Tatas’ supercomputer is world’s 4th fastest

Tatas’ supercomputer is world’s 4th fastest

A supercomputer developed by Computational Research Laboratories (CRL), a subsidiary of Tata Sons Ltd, at a cost of $30 million (Rs118.11 crore) has been ranked the fourth fastest in the world by Top500, a project that ranks world’s 500 most powerful computers.

Eka, the supercomputer, is also ranked the fastest computer in Asia, and is based on a Hewlett-Packard Co. system.

This is the first time that an Indian supercomputer has been ranked among the top 10 in this list.

Eka has benchmark performance of 120 teraflops (trillion floating point calculations or those involving numbers with a floating or decimal point). International Business Machines Corp.’s (IBM) super computer Blue Gene/L, installed in the US, ranked first in the list with a benchmark performance of 478.2 teraflops.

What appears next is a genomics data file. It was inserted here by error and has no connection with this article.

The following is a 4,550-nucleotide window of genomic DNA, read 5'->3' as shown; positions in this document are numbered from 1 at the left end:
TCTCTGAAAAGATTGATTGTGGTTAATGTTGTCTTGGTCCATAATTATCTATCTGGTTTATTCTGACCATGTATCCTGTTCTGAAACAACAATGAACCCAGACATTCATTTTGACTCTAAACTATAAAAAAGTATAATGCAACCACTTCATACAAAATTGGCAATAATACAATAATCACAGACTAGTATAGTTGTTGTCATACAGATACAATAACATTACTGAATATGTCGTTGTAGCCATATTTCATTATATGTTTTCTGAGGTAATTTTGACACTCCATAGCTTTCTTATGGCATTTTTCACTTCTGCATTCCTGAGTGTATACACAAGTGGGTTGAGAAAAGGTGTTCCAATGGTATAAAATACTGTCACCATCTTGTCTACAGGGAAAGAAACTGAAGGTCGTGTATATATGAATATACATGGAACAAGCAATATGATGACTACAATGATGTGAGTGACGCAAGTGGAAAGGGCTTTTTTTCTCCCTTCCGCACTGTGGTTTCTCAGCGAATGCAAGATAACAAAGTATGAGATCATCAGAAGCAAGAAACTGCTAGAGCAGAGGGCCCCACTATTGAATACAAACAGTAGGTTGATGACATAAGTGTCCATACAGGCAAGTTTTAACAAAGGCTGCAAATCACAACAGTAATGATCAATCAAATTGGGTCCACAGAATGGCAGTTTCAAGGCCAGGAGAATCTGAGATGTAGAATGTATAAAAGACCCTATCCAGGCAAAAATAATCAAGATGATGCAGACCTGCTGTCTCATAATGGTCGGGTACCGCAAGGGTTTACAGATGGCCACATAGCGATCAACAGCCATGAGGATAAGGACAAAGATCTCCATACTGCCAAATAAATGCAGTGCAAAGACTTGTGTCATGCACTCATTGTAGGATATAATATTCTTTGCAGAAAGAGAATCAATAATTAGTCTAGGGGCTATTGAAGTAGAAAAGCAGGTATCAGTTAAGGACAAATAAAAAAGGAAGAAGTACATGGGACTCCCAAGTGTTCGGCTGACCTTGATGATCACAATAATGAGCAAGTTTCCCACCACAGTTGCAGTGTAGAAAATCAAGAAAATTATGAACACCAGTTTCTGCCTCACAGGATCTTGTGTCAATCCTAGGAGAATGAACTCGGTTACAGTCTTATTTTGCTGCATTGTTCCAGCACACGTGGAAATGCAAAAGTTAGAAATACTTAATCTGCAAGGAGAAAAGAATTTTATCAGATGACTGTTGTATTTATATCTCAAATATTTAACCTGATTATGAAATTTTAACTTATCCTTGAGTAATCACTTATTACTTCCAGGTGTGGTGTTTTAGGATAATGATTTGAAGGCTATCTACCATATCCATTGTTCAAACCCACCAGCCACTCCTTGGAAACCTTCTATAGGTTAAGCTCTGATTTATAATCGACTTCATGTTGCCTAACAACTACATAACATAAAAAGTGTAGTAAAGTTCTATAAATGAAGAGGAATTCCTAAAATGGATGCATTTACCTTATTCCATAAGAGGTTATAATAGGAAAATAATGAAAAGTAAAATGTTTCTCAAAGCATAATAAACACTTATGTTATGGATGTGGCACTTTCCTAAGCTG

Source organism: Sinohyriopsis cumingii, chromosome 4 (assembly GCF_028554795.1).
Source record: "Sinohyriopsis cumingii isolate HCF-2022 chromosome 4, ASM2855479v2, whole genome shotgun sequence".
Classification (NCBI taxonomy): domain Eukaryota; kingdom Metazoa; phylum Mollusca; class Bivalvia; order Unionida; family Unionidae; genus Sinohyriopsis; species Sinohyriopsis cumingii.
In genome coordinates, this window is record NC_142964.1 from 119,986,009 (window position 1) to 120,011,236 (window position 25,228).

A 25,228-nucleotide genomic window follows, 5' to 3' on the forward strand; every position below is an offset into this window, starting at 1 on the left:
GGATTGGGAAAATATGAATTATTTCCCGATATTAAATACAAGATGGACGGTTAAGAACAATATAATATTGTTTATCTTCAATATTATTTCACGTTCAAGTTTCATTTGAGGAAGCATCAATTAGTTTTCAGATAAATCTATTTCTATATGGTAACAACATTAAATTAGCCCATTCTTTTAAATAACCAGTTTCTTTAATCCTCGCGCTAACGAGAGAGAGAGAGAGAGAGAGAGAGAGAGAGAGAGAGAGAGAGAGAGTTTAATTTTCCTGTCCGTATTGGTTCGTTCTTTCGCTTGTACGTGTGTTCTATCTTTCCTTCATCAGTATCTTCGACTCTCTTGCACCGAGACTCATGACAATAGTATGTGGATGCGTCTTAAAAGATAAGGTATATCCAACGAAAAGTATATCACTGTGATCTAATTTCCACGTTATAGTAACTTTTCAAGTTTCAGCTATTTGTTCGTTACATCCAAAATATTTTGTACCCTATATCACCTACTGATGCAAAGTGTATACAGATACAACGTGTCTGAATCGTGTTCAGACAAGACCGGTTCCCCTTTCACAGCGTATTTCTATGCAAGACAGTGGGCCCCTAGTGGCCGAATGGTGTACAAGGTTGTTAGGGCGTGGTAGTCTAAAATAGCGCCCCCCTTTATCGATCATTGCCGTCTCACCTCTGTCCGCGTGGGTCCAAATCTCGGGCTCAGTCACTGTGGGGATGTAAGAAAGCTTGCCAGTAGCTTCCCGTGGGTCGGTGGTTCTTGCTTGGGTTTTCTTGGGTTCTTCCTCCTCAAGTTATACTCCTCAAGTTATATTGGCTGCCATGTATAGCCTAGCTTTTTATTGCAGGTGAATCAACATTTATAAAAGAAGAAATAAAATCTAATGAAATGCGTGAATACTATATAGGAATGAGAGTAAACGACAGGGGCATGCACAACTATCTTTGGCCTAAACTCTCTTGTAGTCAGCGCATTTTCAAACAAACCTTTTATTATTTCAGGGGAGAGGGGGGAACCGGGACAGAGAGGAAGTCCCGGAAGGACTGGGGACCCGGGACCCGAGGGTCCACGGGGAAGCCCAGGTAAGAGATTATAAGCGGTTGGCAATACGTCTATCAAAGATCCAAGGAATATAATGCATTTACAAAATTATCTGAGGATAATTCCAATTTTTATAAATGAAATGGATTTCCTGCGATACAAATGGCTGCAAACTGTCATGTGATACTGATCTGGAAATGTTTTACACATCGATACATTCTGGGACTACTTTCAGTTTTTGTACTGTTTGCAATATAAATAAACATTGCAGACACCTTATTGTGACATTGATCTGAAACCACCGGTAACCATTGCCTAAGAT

CRL develops applications in areas such as neural simulation, molecular simulation, computational fluid dynamics, crash simulation and digital media animation and rendering.

“The company can make the facility available to others on the franchise basis," said S. Ramadorai, chairman, CRL, and CEO of Tata Consultancy Services Ltd.

He did not comment on the number of clients the company expects to sign on in the current fiscal year. “It is too early to say that," he said.

Governments and companies worldwide are building faster computers to handle scientific and industrial simulations, such as testing new drug designs or the strength of materials for cars and planes.

“There’s a correlation to the rise of global economies," said David Turek, IBM’s vice-president for supercomputing. “Five years ago, you didn’t see the economic vibrancy of Asia, or leaders in Europe using supercomputers to enhance their economic competitiveness."

The supercomputer rankings are compiled by Hans Meuer of the University of Mannheim, Germany; Erich Strohmaier and Horst Simon of NERSC/Lawrence Berkeley National Laboratory; and Jack Dongarra of the University of Tennessee, Knoxville.

Bloomberg’s Mathew Miller contributed to this story.